What is a human subject/self?

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An unusual proposal for the concept of a human subject is proposed in the thread about Gregg Rosenberg’s book (chapter 12 and chapter 13). I want to discuss it independent of the context of Rosenberg. It is proposed that a (human) subject is: “a thing that experiences a bounded unit of phenomenal qualities”. This possibility excludes the “such-and-such personality, memories, interests, skills, worldviews, and so on” from the concept of the self. All these cognitive items, the “cognitive-self construct” is only like a memory stick that can be read and written and read by the subject that can in principle be plugged in and out of the phenomenal engine (=the subject) without destroying it. I think this proposal has great advantages:
(1) Phenomenal qualities are more immediate to me as my personality, my wishes and believes are. This concept of the self subject seems to be drawn from live. The cognitive seems to be something secondary and fare of the core person.
(2) My cognitive processing includes general assumptions like “Dakar is the capitol of Senegal” in the same way as it includes facts of my personality. Hence the unity of my self cannot be defined via cognitive contents as simple as it can be done by private phenomenal qualities.
(3) Animals belong to the same category of subjects as humans do. Hence the continuity between animals and humans is very good reflected in this conception of the subject.​
I do not like this proposal anyway. But I’m not sure whether I have a good argument against it: I will try to give one.
It is a central fact that human subjects are involved in actions. These actions integrate the cognitive processes of the acting subjects. An action in the full sense stands also in some correspondence to the personality I am: (E.g.: This is typical for me or it marks a decision that is a discontinuity to my wishes up to now.) This correspondence is no accidental feature of my subjectivity. I see that a subject understood as united phenomenal qualities also integrates some cognitive qualities. But I think that there are some cognitive features belonging to the essence of the subject. (I’m not sure whether they need a phenomenal component or not.)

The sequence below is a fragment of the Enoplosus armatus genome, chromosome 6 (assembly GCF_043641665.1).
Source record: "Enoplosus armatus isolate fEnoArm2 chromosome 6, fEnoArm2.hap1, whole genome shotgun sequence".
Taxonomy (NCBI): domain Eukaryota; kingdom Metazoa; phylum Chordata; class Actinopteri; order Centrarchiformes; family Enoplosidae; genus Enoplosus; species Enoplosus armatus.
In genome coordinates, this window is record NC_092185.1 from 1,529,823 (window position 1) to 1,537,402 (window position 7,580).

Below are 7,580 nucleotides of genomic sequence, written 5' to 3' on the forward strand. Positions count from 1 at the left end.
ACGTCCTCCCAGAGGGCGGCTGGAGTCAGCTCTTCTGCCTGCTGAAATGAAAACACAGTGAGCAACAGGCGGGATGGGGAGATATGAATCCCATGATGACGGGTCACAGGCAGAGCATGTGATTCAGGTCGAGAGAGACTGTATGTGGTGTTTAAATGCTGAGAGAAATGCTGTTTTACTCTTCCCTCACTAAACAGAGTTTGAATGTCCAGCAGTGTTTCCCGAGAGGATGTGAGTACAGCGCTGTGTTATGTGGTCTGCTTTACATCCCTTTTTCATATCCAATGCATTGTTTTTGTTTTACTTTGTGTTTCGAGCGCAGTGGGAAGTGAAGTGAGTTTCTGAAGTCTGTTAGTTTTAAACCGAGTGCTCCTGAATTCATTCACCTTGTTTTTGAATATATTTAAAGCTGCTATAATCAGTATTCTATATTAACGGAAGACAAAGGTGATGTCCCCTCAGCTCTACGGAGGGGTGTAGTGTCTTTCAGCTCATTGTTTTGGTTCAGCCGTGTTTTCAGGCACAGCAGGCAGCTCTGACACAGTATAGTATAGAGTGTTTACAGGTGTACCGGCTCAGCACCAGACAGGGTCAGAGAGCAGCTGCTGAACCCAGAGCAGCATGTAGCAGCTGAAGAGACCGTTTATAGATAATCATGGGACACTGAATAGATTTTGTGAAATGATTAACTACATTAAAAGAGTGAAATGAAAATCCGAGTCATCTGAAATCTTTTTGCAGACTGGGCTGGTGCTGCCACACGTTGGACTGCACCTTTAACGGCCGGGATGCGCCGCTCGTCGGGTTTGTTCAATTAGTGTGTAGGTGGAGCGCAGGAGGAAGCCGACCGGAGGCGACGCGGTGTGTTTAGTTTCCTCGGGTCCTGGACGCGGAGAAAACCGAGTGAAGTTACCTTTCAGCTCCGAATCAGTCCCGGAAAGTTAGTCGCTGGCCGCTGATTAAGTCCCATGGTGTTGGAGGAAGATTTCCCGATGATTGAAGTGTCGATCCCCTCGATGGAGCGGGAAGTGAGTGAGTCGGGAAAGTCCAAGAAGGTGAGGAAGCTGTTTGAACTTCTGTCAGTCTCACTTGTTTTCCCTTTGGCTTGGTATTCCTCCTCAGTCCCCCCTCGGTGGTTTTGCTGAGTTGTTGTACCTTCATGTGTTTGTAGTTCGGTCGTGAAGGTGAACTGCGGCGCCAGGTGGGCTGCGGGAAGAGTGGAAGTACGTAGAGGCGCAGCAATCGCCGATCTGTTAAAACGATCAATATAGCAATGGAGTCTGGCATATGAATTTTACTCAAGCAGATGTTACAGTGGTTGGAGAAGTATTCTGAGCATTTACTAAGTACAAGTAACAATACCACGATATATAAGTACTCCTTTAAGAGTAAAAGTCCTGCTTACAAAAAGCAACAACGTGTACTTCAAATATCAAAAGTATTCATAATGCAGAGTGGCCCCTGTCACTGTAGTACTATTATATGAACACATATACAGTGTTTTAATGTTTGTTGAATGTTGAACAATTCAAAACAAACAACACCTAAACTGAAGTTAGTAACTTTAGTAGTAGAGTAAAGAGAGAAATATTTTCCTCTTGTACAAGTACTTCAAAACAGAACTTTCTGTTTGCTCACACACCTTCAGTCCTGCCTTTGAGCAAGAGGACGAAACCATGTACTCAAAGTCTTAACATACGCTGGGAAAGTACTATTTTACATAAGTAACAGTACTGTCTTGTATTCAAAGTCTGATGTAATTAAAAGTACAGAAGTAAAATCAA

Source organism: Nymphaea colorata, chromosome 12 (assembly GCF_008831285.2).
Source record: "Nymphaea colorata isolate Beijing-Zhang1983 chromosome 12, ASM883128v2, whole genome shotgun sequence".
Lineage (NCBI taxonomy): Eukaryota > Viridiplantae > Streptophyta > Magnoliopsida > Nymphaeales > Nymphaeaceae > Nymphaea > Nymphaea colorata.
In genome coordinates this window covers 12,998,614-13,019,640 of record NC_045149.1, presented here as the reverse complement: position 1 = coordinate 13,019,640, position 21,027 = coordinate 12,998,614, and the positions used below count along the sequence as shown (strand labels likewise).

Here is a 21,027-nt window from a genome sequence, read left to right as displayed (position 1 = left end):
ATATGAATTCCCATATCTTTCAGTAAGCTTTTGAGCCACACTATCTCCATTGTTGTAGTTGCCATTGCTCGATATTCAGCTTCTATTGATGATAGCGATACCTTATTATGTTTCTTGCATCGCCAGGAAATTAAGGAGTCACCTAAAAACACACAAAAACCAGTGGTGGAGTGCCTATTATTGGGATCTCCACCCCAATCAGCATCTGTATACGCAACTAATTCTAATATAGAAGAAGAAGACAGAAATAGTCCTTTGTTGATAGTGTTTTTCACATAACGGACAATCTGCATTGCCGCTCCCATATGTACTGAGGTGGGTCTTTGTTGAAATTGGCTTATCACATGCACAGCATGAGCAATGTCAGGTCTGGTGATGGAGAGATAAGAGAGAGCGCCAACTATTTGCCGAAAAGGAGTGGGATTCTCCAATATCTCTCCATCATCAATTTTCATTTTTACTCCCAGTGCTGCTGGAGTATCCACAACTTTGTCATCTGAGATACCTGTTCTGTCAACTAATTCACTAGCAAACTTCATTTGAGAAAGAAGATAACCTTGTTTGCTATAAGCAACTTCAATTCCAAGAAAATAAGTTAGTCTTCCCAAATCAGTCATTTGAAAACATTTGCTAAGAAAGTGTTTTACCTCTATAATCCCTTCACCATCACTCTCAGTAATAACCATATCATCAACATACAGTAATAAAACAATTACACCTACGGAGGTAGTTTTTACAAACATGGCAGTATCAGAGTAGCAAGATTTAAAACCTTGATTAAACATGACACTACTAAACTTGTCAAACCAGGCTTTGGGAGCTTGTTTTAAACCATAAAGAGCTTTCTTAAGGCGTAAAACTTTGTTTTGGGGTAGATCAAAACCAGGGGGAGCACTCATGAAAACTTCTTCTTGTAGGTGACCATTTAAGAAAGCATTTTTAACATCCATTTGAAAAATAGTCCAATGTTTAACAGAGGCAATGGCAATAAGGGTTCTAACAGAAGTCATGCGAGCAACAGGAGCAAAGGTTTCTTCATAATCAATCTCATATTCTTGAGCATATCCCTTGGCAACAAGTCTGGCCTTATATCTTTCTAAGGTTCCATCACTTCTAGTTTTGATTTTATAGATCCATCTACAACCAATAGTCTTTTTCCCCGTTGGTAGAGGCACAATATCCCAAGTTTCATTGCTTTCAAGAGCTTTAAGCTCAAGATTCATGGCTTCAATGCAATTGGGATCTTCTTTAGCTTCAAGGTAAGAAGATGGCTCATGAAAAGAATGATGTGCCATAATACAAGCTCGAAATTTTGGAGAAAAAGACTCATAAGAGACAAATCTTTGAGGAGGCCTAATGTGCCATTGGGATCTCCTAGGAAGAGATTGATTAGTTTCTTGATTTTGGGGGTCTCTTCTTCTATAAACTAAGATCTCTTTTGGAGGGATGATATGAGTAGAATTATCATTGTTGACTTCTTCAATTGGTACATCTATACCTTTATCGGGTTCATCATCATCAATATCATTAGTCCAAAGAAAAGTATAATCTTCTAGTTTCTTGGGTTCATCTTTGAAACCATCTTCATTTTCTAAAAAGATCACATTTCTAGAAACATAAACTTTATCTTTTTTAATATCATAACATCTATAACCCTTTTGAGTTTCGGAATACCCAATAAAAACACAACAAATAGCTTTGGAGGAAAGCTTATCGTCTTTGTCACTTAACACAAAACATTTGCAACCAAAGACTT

My question is: What is your conception of the human subject? Do you have some arguments concerning the view described above?

The following texts are quoted from the thread about Gregg Rosenberg’s book “A Place for Consciousness” and illustrate further the problematic concept of a subject.
hypnagogue said:
Before I proceed, I must mention an important reminder: The "subject" Rosenberg talks about here is something of a special term, and does not reflect colloquial usage of the word. In particular, the relevant subject in question is not co-extensive with a human's cognitive construct of self. For instance, if we were to talk about a human as a subject in this context, we would not talk about a fellow who has such-and-such personality, memories, interests, skills, worldviews, and so on. Rather, we would talk about a thing that experiences a bounded unit of phenomenal qualities-- an experiential manifold, or a "qualitative field" as the term was introduced in chapter 5. This sense of the word "subject" is quite remote from the sense of the word where "subject" means "a cognitive self-construct."